In this edition:
- Overhaul of mandatory reporting laws for health practitioners welcomed
- Victoria to monitor prescribing of controlled drugs
- Value of health data highlighted in latest edition of Australian Health Review
- AHPRA lays charges against a corporation for false and misleading advertising
Overhaul of mandatory reporting laws for health practitioners welcomed
Following lobbying by a number of industry bodies, Federal, State and Territory Health Ministers will consult with health practitioners and consumer groups to develop a proposal for a nationally consistent approach to mandatory reporting obligations for health practitioners. The proposal for the approach will be considered at the next COAG Health Council meeting in November 2017.
Many bodies within the sector support the move towards a national scheme with the Australian Medical Association (AMA) stating the current laws “deter health practitioners from seeking early treatment for health conditions that could impair their performance”. The AMA believe changes will assist health practitioners to access the care they need.
The Royal Australian College of General Practitioners (RACGP) also approves of the proposal stating the changes “can strengthen support for practitioners with health issues and move away from judging and punishing them”.
To read the AMA’s statement, click here.
To read RACGP’s media release, click here.
Victoria to monitor prescribing of controlled drugs
The Victorian Health Minister has announced a $30 million system to monitor the distribution of controlled drugs in real time. This announcement comes after 372 Victorians died from an overdose of prescription medicine in 2016. Benzodiazepines contribute to most prescription drug-related deaths in Victoria.
Many prescription medicine overdoses result from people ‘prescription shopping’ from multiple doctors and pharmacies. The centralised system will be designed to save lives by identifying misuse and providing support earlier.
The system will monitor prescription medicines that are causing the greatest harm. These include Schedule 8 medicines, which cover strong painkillers such as morphine and oxycodone. Other high-risk medicines to be monitored include all benzodiazepines (used for anxiety and insomnia), ‘Z class’ medicines (also used for insomnia), as well as quetiapine (an anti-psychotic).
Codeine will also be monitored, but will be included at a later stage to allow clinicians time to adjust to the rescheduling of over-the-counter codeine products to prescription.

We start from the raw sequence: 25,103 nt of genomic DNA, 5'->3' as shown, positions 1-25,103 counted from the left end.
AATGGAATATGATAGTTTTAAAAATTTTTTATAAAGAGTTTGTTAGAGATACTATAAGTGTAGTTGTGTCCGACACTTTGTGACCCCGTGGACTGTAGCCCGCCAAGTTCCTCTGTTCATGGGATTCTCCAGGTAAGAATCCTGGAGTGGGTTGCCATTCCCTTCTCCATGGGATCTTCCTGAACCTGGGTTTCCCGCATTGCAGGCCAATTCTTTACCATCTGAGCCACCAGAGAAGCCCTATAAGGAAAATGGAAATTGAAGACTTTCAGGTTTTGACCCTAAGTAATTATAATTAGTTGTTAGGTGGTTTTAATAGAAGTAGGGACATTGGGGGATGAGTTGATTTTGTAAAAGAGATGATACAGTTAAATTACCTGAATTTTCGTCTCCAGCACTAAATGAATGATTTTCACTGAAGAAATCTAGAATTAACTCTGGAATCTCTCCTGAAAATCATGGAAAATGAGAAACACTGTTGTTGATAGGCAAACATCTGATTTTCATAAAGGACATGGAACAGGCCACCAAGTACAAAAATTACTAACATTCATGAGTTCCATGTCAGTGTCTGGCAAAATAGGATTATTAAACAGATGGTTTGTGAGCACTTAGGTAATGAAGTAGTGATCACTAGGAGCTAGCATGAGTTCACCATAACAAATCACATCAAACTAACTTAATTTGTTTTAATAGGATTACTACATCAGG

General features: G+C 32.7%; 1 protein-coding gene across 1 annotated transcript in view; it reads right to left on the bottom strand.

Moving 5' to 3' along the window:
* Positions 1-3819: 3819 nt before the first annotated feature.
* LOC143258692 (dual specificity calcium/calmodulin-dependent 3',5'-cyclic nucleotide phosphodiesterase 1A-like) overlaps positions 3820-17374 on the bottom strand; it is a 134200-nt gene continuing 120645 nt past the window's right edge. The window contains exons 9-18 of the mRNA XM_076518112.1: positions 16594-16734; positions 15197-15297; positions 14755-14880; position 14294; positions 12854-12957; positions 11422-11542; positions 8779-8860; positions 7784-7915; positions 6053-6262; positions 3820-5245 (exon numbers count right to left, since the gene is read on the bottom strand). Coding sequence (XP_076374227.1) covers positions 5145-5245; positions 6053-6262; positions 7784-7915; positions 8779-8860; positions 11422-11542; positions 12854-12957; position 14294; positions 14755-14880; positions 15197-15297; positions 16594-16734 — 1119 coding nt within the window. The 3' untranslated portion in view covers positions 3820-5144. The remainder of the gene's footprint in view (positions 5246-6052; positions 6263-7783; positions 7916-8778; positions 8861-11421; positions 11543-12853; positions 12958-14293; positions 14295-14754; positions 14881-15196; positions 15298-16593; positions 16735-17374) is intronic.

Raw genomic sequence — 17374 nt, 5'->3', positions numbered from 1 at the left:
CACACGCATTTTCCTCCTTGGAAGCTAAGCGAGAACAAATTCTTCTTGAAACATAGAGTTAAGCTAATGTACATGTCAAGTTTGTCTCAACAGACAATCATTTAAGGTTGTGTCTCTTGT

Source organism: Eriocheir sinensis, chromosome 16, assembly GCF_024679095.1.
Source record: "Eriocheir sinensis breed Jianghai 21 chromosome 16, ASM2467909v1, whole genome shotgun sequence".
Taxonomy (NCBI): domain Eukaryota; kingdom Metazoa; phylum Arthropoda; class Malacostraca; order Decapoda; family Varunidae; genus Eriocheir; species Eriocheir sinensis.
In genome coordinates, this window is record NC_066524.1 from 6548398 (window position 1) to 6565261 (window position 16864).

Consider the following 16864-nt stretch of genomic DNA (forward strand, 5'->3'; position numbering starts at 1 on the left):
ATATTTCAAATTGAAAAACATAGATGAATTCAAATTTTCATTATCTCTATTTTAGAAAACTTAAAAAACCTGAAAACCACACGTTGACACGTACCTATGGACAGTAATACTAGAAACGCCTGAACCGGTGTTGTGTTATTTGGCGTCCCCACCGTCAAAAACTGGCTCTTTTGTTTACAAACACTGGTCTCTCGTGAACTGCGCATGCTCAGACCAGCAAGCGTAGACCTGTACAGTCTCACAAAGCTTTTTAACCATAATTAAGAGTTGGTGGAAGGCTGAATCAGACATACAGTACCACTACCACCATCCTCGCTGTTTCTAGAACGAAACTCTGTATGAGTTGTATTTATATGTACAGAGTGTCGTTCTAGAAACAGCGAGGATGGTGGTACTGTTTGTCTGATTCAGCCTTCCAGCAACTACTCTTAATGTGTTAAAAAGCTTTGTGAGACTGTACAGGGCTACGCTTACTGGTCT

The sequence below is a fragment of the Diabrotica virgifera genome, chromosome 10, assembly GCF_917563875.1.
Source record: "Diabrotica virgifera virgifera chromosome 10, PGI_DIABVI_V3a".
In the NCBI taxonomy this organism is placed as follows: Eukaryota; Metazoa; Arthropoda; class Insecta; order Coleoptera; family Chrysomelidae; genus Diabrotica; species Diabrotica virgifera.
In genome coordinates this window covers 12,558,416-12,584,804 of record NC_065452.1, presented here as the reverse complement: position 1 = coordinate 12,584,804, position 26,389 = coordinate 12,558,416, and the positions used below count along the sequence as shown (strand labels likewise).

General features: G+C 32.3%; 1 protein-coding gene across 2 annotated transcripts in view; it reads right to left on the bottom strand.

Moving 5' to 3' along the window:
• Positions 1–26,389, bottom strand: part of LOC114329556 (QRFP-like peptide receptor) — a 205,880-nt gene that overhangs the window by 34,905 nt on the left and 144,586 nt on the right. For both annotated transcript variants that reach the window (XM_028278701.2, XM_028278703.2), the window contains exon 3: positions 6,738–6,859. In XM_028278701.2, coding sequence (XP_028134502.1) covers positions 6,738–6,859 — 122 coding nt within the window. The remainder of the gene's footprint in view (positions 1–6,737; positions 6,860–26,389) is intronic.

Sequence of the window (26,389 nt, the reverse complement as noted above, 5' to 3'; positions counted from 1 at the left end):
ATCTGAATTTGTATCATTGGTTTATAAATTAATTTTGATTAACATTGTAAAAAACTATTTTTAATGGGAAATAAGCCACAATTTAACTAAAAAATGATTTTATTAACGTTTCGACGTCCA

Value of health data highlighted in latest edition of Australian Health Review
An article published in the Australian Health Review has sought to quantify and understand the utilisation of linked hospital data for research purposes across Australia.
A systematic review was conducted of all articles published from 1946 to December 2014 on linked data usage. The major contributors were from WA and NSW, with more than 80% of publications coming from these states.
The article identified that, while Australia has made significant investments in improving its data linkage capabilities over the past 20 years, there remained many barriers.
The full article can be accessed here.
AHPRA lays charges against a corporation for false and misleading advertising
For the first time, AHPRA has used its powers to bring a total of eight charges against a corporation for false and misleading advertising and for creating an unreasonable expectation of beneficial treatment in consumers.
The corporation (which has not been publicly named) faces a fine of up to $80,000.
AHPRA’s actions follow its launch of the new Advertising compliance and enforcement strategy, which aims to ensure the public is safe from false or misleading claims and helps consumers make informed choices about their healthcare.
AHPRA has previously only used these powers against individual health practitioners. Where these powers are used, National Boards may also decide that such actions raise concern about the practitioner’s conduct which may ultimately result in restrictions on the practitioner’s registration.
Read AHPRA’s media release here.